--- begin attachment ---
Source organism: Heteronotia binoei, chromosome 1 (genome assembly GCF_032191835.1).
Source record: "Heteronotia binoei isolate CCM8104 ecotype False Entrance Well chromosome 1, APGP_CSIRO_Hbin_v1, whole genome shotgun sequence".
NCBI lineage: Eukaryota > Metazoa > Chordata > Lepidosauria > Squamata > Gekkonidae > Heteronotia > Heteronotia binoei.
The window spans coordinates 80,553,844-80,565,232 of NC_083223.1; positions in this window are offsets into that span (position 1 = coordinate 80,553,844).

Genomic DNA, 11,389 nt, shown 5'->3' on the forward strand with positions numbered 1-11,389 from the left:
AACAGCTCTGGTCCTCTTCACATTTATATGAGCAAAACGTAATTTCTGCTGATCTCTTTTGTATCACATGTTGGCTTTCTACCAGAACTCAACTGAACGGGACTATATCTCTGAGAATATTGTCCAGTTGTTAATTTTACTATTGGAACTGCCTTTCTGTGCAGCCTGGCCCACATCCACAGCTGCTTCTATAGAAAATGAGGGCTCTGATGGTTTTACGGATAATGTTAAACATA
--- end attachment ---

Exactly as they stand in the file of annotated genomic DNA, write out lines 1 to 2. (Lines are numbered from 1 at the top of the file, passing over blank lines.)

Source organism: Heteronotia binoei, chromosome 1 (genome assembly GCF_032191835.1).
Source record: "Heteronotia binoei isolate CCM8104 ecotype False Entrance Well chromosome 1, APGP_CSIRO_Hbin_v1, whole genome shotgun sequence".